By our lead trainer, David Ross
These are some of the main ‘lockdown themes’ that have been coming from managers on our training courses on a consistent basis
Over the recent weeks of running our Leadership and Management courses online, it’s been fascinating hearing how different work and life feels for so many of our management course delegates. We are certainly operating in a very different world and many are discovering unexpected benefits.
Clawing back valuable time
Following weeks of forced change to work habits and practices, many are finding that their use of time has been far more efficient and effective. Less time travelling, more time doing. The realisation that many appointments, meetings and site visits can be achieved without the need for a physical presence has been a real eye-opener.
Losing the stressful commute
As well as the different approach to the day job, not having that morning and evening commute every day can be good for mental wellbeing. Trains, planes and automobiles can be time consuming and frustrating. One delegate said:
“Rather than fighting with crowds and delays for 90 minutes in the morning, I now walk downstairs, have some breakfast and start work. I’ve generally done a good couple of hours before I’d normally get to the office and I don’t feel stressed”.
Are happy people more productive?
That more relaxed start to the day or more flexible working tends to gather momentum. Less stress leads to more productivity and less time off due to illness – perhaps the two are directly linked? Many managers are saying they can plan their day to achieve a more satisfying work/ life balance. Achieving work objectives and targets around life rather than the other way round. The paranoia that some leaders have about working from home is being challenged as they are finding that productivity has increased considerably.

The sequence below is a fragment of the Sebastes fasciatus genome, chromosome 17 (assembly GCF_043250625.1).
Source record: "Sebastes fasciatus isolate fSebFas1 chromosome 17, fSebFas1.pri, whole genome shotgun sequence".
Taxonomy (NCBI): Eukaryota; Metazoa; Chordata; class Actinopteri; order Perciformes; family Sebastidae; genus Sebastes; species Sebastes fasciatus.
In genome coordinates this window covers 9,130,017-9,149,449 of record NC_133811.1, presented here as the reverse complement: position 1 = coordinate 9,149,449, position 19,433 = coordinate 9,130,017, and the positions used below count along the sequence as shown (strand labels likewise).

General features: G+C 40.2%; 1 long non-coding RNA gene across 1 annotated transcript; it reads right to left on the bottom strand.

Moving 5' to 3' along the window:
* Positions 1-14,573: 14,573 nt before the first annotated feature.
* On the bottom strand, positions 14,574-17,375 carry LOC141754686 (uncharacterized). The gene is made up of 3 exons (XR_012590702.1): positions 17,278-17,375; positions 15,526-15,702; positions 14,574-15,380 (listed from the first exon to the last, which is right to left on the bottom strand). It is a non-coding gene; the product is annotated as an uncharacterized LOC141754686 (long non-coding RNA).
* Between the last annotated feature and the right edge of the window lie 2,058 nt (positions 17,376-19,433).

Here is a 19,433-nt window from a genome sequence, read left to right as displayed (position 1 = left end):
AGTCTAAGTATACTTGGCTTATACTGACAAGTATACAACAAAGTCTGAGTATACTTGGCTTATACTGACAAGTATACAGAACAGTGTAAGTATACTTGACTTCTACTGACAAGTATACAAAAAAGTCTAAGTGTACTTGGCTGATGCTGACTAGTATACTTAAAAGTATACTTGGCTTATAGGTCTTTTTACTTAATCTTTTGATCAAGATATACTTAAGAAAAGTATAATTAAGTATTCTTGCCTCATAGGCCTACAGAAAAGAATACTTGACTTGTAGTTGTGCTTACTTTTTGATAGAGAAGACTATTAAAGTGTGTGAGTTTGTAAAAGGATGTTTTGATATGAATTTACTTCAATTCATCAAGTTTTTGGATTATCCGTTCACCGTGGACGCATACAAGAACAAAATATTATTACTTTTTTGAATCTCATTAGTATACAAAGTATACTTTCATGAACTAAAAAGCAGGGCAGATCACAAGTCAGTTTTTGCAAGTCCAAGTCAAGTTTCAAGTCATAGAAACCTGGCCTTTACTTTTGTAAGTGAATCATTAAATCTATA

Working differently and adding new skills
Many are having to design products and deliver services differently. There has been a sense from many delegates that they have been forced to learn and develop to survive and thrive in their current operating environment. Existing practices are no longer fit for purpose so adding new skills has been a must and has been greatly beneficial to the individual and the organisation.
It’s also clear that recent months have been incredibly tough for many organisations and the above sentiments are certainly not universal. However, if managers make continued use of the positive changes that can be made then we should be able to see net workplace gains in productivity, mental health and individual capability.
Could this be the new normal?